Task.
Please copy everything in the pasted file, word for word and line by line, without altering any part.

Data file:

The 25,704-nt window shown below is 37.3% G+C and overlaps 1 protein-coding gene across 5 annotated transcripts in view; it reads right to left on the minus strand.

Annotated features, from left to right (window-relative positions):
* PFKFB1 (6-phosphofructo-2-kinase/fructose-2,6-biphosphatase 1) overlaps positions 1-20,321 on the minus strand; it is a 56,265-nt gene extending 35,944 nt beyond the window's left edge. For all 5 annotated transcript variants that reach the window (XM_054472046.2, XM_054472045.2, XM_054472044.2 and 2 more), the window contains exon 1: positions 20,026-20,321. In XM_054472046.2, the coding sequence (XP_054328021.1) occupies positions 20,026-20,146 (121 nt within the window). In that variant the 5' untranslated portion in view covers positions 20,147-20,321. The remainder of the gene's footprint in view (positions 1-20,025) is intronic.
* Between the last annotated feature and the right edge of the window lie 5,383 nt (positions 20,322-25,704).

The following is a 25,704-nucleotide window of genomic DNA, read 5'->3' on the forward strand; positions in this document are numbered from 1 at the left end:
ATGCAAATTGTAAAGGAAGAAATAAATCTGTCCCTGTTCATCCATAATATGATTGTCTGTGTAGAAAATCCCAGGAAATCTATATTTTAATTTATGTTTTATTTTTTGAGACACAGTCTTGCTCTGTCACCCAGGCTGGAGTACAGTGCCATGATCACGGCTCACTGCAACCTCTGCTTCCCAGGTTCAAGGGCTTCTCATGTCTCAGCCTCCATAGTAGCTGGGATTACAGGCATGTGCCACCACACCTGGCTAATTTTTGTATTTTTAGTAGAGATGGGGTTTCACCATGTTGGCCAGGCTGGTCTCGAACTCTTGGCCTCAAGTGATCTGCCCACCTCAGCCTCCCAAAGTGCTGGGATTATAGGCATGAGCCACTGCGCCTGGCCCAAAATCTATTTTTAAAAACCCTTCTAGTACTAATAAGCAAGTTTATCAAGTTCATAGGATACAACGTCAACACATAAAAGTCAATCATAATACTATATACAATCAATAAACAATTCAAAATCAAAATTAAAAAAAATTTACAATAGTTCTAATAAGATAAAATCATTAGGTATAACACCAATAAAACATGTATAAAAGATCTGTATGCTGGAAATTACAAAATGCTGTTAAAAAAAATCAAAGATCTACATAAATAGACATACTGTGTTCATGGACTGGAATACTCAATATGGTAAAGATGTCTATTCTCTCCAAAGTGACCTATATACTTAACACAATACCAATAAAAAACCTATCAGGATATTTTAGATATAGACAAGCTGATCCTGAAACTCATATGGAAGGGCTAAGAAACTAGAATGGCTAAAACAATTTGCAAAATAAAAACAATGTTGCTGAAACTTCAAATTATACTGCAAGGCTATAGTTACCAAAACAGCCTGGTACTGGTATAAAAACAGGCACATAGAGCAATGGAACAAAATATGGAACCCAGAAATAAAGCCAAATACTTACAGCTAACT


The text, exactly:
The 25,704-nt window shown below is 37.3% G+C and overlaps 1 protein-coding gene across 5 annotated transcripts in view; it reads right to left on the minus strand.

Annotated features, from left to right (window-relative positions):
* PFKFB1 (6-phosphofructo-2-kinase/fructose-2,6-biphosphatase 1) overlaps positions 1-20,321 on the minus strand; it is a 56,265-nt gene extending 35,944 nt beyond the window's left edge. For all 5 annotated transcript variants that reach the window (XM_054472046.2, XM_054472045.2, XM_054472044.2 and 2 more), the window contains exon 1: positions 20,026-20,321. In XM_054472046.2, the coding sequence (XP_054328021.1) occupies positions 20,026-20,146 (121 nt within the window). In that variant the 5' untranslated portion in view covers positions 20,147-20,321. The remainder of the gene's footprint in view (positions 1-20,025) is intronic.
* Between the last annotated feature and the right edge of the window lie 5,383 nt (positions 20,322-25,704).

The following is a 25,704-nucleotide window of genomic DNA, read 5'->3' on the forward strand; positions in this document are numbered from 1 at the left end:
ATGCAAATTGTAAAGGAAGAAATAAATCTGTCCCTGTTCATCCATAATATGATTGTCTGTGTAGAAAATCCCAGGAAATCTATATTTTAATTTATGTTTTATTTTTTGAGACACAGTCTTGCTCTGTCACCCAGGCTGGAGTACAGTGCCATGATCACGGCTCACTGCAACCTCTGCTTCCCAGGTTCAAGGGCTTCTCATGTCTCAGCCTCCATAGTAGCTGGGATTACAGGCATGTGCCACCACACCTGGCTAATTTTTGTATTTTTAGTAGAGATGGGGTTTCACCATGTTGGCCAGGCTGGTCTCGAACTCTTGGCCTCAAGTGATCTGCCCACCTCAGCCTCCCAAAGTGCTGGGATTATAGGCATGAGCCACTGCGCCTGGCCCAAAATCTATTTTTAAAAACCCTTCTAGTACTAATAAGCAAGTTTATCAAGTTCATAGGATACAACGTCAACACATAAAAGTCAATCATAATACTATATACAATCAATAAACAATTCAAAATCAAAATTAAAAAAAATTTACAATAGTTCTAATAAGATAAAATCATTAGGTATAACACCAATAAAACATGTATAAAAGATCTGTATGCTGGAAATTACAAAATGCTGTTAAAAAAAATCAAAGATCTACATAAATAGACATACTGTGTTCATGGACTGGAATACTCAATATGGTAAAGATGTCTATTCTCTCCAAAGTGACCTATATACTTAACACAATACCAATAAAAAACCTATCAGGATATTTTAGATATAGACAAGCTGATCCTGAAACTCATATGGAAGGGCTAAGAAACTAGAATGGCTAAAACAATTTGCAAAATAAAAACAATGTTGCTGAAACTTCAAATTATACTGCAAGGCTATAGTTACCAAAACAGCCTGGTACTGGTATAAAAACAGGCACATAGAGCAATGGAACAAAATATGGAACCCAGAAATAAAGCCAAATACTTACAGCTAACT